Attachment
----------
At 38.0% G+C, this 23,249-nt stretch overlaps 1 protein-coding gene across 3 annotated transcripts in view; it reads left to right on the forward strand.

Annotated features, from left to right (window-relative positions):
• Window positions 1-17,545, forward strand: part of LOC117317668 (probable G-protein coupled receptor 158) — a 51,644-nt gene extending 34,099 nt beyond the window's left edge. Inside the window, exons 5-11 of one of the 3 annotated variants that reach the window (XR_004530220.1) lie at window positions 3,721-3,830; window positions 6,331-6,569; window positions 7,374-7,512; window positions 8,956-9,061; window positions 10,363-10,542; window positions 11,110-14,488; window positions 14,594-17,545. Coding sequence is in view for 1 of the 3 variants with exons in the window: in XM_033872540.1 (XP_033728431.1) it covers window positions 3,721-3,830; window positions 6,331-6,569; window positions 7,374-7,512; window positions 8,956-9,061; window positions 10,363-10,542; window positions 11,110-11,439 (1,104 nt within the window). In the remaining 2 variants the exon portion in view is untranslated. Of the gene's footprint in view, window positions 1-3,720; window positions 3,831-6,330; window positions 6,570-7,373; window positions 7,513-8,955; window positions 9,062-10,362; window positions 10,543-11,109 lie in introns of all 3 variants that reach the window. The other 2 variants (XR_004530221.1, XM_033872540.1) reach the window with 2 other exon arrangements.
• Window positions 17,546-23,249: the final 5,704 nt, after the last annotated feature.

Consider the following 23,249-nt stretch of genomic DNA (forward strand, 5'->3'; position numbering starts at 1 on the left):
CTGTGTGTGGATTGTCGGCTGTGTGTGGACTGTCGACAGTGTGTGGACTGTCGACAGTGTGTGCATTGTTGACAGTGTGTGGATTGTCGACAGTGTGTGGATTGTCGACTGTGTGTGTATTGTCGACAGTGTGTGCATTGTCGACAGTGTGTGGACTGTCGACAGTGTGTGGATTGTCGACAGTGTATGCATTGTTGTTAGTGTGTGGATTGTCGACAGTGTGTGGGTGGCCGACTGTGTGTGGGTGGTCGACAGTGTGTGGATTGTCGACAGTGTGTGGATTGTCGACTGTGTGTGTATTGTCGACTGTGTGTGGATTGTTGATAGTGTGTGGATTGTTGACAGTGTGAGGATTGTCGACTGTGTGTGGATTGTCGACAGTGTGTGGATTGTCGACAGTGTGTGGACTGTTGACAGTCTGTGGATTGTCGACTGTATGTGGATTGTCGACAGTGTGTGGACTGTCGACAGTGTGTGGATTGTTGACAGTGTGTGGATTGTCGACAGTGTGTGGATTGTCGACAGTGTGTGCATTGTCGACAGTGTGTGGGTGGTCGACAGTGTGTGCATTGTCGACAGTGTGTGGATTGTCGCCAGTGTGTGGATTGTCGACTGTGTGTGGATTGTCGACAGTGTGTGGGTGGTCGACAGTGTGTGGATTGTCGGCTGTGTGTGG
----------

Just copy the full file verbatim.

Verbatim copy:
At 38.0% G+C, this 23,249-nt stretch overlaps 1 protein-coding gene across 3 annotated transcripts in view; it reads left to right on the forward strand.

Annotated features, from left to right (window-relative positions):
• Window positions 1-17,545, forward strand: part of LOC117317668 (probable G-protein coupled receptor 158) — a 51,644-nt gene extending 34,099 nt beyond the window's left edge. Inside the window, exons 5-11 of one of the 3 annotated variants that reach the window (XR_004530220.1) lie at window positions 3,721-3,830; window positions 6,331-6,569; window positions 7,374-7,512; window positions 8,956-9,061; window positions 10,363-10,542; window positions 11,110-14,488; window positions 14,594-17,545. Coding sequence is in view for 1 of the 3 variants with exons in the window: in XM_033872540.1 (XP_033728431.1) it covers window positions 3,721-3,830; window positions 6,331-6,569; window positions 7,374-7,512; window positions 8,956-9,061; window positions 10,363-10,542; window positions 11,110-11,439 (1,104 nt within the window). In the remaining 2 variants the exon portion in view is untranslated. Of the gene's footprint in view, window positions 1-3,720; window positions 3,831-6,330; window positions 6,570-7,373; window positions 7,513-8,955; window positions 9,062-10,362; window positions 10,543-11,109 lie in introns of all 3 variants that reach the window. The other 2 variants (XR_004530221.1, XM_033872540.1) reach the window with 2 other exon arrangements.
• Window positions 17,546-23,249: the final 5,704 nt, after the last annotated feature.

Consider the following 23,249-nt stretch of genomic DNA (forward strand, 5'->3'; position numbering starts at 1 on the left):
CTGTGTGTGGATTGTCGGCTGTGTGTGGACTGTCGACAGTGTGTGGACTGTCGACAGTGTGTGCATTGTTGACAGTGTGTGGATTGTCGACAGTGTGTGGATTGTCGACTGTGTGTGTATTGTCGACAGTGTGTGCATTGTCGACAGTGTGTGGACTGTCGACAGTGTGTGGATTGTCGACAGTGTATGCATTGTTGTTAGTGTGTGGATTGTCGACAGTGTGTGGGTGGCCGACTGTGTGTGGGTGGTCGACAGTGTGTGGATTGTCGACAGTGTGTGGATTGTCGACTGTGTGTGTATTGTCGACTGTGTGTGGATTGTTGATAGTGTGTGGATTGTTGACAGTGTGAGGATTGTCGACTGTGTGTGGATTGTCGACAGTGTGTGGATTGTCGACAGTGTGTGGACTGTTGACAGTCTGTGGATTGTCGACTGTATGTGGATTGTCGACAGTGTGTGGACTGTCGACAGTGTGTGGATTGTTGACAGTGTGTGGATTGTCGACAGTGTGTGGATTGTCGACAGTGTGTGCATTGTCGACAGTGTGTGGGTGGTCGACAGTGTGTGCATTGTCGACAGTGTGTGGATTGTCGCCAGTGTGTGGATTGTCGACTGTGTGTGGATTGTCGACAGTGTGTGGGTGGTCGACAGTGTGTGGATTGTCGGCTGTGTGTGG